A Meditation on Generosity

‘From everyone who has been given much, much will be demanded; and from the one who has been entrusted with much, much more will be asked.’ – Luke 12:48

Last Sunday, as I sat in church listening to the final announcements after the end of Mass, a response to one announcement in particular has had me thinking a great deal about generosity, or a lack thereof, since.

I attend a fairly large Catholic church here called St. Joseph’s, about a 10 minute boda (small motorcycle) ride from home, and as far as I know, I am currently the only non-African in the congregation. That in itself has been an interesting experience. There seem to be just as many similarities as there are differences between attending church at St. Joseph’s and attending St. George back home. One of the main differences here is that the congregation is mostly (if not all) from semi-rural areas or villages, and the priest’s mode of transport is a boda instead of a car. That was the subject of the last announcement at Mass last weekend.

Apparently our parish priest travels around a lot to visit and say Mass at many of the sub-parishes in surrounding towns and villages. Riding a boda on dirt roads around Uganda is not exactly the safest or cleanest mode of transport. As a member of the congregation was sharing with us, Father often ends up having to lead Mass covered in red dust from his journey, and he is usually carrying the Eucharist with him. During the elections, when tear gas was sprayed around Kampala, Father was impacted on his way to a parish. Again… not the safest or cleanest mode of transport for a priest and the blessed Eucharist. He has been saving up for a few years already but does not yet have enough to purchase a car. On Sunday, we were asked if we would be willing to contribute to his efforts as a collection box was being set out. Almost every single person in the church got up to give what they could. I stayed seated.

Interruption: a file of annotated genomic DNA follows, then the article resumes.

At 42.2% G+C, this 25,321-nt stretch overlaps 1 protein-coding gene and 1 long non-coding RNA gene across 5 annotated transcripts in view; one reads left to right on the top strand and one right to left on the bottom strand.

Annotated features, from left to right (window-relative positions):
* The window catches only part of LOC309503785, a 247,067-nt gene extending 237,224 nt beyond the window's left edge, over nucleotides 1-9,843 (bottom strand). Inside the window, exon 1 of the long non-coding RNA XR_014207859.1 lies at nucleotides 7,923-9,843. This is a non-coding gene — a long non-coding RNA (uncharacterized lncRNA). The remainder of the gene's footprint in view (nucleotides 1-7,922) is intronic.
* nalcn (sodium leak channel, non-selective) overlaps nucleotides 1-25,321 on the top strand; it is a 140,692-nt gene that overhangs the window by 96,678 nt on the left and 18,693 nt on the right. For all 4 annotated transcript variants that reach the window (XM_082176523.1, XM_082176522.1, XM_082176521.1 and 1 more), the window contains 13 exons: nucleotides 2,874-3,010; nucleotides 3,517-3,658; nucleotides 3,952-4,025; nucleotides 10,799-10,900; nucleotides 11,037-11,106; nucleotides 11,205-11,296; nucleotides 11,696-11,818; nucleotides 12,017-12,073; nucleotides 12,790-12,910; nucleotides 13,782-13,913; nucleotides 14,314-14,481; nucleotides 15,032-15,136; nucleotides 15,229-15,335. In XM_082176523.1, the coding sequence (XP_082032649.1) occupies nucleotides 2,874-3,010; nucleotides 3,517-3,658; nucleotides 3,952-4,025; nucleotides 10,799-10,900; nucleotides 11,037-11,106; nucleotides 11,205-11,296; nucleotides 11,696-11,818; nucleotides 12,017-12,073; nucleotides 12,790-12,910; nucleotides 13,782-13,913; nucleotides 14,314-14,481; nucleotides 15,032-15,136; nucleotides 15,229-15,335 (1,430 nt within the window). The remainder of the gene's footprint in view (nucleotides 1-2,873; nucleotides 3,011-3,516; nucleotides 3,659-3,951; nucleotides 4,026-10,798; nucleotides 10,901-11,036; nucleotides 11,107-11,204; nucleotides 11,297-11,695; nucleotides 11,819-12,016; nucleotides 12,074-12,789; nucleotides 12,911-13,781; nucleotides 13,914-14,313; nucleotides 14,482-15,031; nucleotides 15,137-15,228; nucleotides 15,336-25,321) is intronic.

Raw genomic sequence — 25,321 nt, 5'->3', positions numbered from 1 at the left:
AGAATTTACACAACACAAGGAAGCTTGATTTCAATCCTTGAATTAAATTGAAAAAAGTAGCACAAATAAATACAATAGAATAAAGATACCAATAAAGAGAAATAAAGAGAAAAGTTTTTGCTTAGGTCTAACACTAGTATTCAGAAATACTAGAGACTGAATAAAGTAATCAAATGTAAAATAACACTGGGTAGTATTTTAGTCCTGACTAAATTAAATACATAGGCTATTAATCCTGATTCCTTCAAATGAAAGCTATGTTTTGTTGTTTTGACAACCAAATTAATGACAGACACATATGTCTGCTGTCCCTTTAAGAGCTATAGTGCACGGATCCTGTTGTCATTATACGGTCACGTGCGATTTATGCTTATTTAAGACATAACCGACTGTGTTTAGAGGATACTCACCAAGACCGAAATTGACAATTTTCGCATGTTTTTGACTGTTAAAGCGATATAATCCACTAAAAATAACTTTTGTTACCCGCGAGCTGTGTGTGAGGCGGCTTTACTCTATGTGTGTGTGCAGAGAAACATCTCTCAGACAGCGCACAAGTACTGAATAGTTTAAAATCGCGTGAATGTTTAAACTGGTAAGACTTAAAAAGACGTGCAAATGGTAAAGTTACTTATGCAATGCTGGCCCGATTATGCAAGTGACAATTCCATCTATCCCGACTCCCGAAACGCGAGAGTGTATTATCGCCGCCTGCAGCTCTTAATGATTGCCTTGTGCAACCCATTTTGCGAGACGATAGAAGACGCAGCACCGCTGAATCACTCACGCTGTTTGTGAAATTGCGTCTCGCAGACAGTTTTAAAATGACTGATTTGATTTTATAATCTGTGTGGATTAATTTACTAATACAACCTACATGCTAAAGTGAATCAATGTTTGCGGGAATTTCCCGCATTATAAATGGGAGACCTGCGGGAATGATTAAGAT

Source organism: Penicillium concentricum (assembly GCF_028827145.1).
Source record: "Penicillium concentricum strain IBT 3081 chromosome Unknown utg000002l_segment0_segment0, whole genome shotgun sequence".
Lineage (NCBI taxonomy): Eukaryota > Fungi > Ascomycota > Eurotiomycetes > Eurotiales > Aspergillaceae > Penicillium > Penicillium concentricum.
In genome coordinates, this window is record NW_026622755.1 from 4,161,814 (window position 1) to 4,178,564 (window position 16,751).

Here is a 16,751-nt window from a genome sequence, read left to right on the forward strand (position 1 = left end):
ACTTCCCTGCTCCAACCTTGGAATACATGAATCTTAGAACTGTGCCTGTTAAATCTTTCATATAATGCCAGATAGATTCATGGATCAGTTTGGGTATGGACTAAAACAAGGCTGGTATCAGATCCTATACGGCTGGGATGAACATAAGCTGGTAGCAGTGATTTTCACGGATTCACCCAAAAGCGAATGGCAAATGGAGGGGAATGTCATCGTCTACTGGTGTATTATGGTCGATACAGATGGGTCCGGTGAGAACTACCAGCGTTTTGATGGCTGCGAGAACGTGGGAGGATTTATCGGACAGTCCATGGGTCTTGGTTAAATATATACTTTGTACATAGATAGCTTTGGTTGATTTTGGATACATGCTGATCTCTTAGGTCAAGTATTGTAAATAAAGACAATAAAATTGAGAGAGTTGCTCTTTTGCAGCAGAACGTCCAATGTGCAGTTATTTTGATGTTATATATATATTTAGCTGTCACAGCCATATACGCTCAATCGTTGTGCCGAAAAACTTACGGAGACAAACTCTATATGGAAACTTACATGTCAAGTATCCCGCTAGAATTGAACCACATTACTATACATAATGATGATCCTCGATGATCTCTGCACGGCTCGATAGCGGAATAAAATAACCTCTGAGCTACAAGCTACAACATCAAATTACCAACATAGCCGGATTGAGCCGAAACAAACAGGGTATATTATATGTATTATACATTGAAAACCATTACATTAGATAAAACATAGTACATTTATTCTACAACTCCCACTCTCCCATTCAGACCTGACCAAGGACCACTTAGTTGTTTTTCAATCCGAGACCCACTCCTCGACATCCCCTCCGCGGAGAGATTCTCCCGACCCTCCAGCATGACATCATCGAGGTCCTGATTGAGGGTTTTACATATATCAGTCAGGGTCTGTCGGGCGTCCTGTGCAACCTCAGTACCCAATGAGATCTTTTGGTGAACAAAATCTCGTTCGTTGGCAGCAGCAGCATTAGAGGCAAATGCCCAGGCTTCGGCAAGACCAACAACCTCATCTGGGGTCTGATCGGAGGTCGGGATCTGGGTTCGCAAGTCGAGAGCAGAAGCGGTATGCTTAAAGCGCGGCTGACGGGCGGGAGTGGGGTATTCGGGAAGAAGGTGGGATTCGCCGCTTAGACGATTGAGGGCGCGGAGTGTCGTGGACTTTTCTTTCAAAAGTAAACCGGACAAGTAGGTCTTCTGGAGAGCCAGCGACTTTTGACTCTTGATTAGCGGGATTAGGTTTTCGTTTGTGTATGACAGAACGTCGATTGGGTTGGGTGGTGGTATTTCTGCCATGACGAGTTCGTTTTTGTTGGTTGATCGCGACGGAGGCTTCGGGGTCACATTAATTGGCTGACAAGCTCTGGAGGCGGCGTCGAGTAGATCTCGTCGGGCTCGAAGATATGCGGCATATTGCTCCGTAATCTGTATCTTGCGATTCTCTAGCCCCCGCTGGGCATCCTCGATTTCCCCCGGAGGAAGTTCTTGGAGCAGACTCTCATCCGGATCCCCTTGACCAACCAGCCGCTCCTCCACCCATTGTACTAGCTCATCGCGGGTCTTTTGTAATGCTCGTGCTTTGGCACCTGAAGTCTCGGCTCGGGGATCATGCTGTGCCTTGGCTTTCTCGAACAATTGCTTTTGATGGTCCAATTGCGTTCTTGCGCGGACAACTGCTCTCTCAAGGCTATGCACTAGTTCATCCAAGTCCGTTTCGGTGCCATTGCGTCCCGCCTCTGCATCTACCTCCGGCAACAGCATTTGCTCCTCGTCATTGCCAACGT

My thought process as I watched everyone walk up to the front went something like this… I already gave more than I’d planned to during the Offertory, and I didn’t really bring enough money to donate to something else, even though it’s for a good cause. I don’t want to crawl over people again to get up to the front. Why do they keep asking for money twice each week, both at the Offertory and at the end? I need to remember for next week, so I can make sure I can contribute something both times, maybe giving less during Mass so I can also give some at the end. Then I won’t give too much. They’re giving out the mobile money number to help Father anyway, so I could just use that to contribute during the week if I need to. Can I really afford to contribute to this? I’ve already figured out a budget for my weekly contributions, and then I have my budget for food and activities laid aside. If I give for this, I might not be able to do all the cool things I want to do while I’m here, like a safari or rafting in Jinja.

Luckily, at this point, I caught myself, or rather, the Lord smacked me upside the head. How selfish can I be? Really? As often happens with me, I’m thinking of all the what-ifs of the future, relating to my needs or desires before considering what I might be able to give others out of my excess. And I thought I was getting better in this area. Clearly I have a very long way to go. Old habits die hard.

To provide more perspective, a new school year began this week in Uganda. Education is not free here. Every single family must pay to put their children through school. Often times, school fees consume most of a family’s money, particularly in more rural areas, if they can even afford it. As you can imagine, the more children in a family, the more difficult it is to afford education for everyone. But this didn’t stop the parishioners at St. Joseph’s. During the time of year when finances are tightest, they gave freely. Why didn’t I do the same?